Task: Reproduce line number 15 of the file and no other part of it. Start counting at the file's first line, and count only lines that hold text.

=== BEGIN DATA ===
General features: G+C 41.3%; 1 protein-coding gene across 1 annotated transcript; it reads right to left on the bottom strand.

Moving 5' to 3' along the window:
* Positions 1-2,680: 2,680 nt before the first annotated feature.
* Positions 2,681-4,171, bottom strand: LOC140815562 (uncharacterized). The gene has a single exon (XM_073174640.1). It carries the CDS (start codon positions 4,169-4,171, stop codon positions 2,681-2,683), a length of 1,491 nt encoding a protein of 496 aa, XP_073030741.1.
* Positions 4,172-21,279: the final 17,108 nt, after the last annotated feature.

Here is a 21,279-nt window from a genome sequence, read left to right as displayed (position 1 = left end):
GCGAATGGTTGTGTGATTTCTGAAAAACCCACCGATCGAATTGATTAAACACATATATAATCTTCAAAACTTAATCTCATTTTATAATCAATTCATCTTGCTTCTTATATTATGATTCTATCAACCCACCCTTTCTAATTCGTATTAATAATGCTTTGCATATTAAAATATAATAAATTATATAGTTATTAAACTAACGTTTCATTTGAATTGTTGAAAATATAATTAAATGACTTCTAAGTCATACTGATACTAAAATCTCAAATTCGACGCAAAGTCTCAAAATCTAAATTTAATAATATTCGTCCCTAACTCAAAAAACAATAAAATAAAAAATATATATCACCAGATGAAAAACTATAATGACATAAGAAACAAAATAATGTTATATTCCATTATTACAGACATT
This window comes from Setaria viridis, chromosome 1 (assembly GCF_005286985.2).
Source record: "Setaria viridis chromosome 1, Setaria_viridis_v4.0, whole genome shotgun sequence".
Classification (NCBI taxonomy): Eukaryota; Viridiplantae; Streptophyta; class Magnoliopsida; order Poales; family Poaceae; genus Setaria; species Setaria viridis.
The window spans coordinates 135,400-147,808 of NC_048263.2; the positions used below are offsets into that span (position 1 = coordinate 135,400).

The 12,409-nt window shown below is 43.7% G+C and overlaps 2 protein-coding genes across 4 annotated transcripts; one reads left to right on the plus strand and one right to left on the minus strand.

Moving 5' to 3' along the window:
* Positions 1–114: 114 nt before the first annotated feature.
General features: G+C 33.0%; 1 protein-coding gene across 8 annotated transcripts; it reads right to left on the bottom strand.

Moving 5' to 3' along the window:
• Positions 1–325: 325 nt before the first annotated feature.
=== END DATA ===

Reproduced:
General features: G+C 33.0%; 1 protein-coding gene across 8 annotated transcripts; it reads right to left on the bottom strand.